A Do-or-Die Day For California’s Power Grid

PUBLISHED SEP 6, 2022 12:00 A.M.
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A Fresno resident uses an umbrella to shield herself from the sun on Aug. 30, 2022, as a heat wave descended over California.

A Fresno resident uses an umbrella to shield herself from the sun on Aug. 30, 2022, as a heat wave descended over California.   Photo by Larry Valenzuela, CalMatters/CatchLight Local


Today, California’s power grid is poised to face its biggest test of the summer so far as a record-setting heat wave continues to boil the drought-parched, fire-stricken state.

As residents crank up their air conditioners to deal with yet another day of triple-digit temperatures, peak demand could shoot past 51,000 megawatts — surpassing the record of 50,270 megawatts set in 2006, the state’s electric grid operator said Monday.

And, unless Californians double or triple their current conservation efforts, the state’s energy supply could fall between 400 and 3,400 megawatts short of demand between 5 p.m. and 9 p.m., resulting in a repeat of 2020’s rolling blackouts, warned Elliot Mainzer, president and CEO of the California Independent System Operator. (The state also risked possible power shutoffs Monday evening, but ultimately avoided them.)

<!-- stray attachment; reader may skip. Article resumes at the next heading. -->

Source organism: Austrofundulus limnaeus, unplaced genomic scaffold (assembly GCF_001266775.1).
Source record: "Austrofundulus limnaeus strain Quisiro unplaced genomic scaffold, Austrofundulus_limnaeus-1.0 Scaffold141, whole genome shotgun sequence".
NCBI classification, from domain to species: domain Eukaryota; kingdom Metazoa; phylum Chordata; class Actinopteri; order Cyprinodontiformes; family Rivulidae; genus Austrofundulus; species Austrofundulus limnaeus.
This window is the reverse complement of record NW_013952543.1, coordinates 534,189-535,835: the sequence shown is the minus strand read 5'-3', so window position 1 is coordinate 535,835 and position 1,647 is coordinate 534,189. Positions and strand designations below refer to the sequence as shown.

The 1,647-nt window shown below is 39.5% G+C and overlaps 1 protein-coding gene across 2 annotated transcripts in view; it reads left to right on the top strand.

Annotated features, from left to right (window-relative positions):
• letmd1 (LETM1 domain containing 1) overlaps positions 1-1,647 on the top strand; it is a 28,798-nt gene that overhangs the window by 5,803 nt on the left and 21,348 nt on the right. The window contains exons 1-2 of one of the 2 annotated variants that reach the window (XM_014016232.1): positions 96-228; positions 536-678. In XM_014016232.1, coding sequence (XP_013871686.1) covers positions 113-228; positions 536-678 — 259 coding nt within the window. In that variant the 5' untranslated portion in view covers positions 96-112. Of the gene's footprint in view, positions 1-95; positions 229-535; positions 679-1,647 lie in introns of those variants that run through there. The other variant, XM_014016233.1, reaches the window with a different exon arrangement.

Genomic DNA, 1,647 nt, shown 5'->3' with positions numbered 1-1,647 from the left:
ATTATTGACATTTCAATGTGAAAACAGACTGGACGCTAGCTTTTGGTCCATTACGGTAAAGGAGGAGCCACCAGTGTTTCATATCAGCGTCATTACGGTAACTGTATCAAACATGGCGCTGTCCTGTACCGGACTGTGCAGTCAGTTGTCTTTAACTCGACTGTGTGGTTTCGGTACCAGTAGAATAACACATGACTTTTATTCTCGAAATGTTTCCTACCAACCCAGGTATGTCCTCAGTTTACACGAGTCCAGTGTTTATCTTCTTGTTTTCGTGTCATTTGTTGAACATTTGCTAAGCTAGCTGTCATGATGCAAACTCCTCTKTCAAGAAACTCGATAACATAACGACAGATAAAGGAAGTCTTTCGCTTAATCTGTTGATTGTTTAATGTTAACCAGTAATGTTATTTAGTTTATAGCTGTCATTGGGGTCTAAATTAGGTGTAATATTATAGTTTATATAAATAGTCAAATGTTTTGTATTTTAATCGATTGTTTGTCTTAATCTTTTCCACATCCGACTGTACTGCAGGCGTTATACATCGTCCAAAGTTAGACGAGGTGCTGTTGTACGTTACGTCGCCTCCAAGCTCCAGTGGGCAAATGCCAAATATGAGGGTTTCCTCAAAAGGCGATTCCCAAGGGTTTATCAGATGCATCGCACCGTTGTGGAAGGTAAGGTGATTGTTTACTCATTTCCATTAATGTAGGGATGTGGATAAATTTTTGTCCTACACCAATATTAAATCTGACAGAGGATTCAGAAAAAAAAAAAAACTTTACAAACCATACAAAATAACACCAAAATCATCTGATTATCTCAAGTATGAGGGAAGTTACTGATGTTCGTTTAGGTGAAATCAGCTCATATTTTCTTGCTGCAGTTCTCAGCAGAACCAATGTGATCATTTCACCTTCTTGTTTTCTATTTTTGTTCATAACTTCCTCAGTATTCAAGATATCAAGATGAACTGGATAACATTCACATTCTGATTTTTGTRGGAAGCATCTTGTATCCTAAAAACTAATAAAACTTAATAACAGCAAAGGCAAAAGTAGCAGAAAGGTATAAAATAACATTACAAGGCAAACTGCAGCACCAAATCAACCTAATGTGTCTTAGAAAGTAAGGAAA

Today marks the seventh straight day that Californians have been under a statewide Flex Alert, which calls for voluntary energy conservation between 5 and 9 p.m. The timeframe was extended to 10 p.m. on Monday.

The grid operator also declared a Stage 1 energy emergency alert for Monday and today, which signals that all resources have already been committed or are expected to be used and that deficiencies are forecasted. Stage 2, which was implemented Monday evening, triggers additional urgency measures — such as activating emergency gas generators — and Stage 3 could mean rolling blackouts.

Newsom — whose administration has been calling big commercial firms and asking them to limit their energy use, according to the Sacramento Bee — on Friday expanded the emergency order he issued last week to help free up additional supplies. This angered some environmental justice advocates, who argued that some of its provisions — including allowing for expanded use of backup generators — would disproportionately affect disadvantaged communities.

Read more of A Do-or-Die Day For California’s Power Grid’ on CalMatters.

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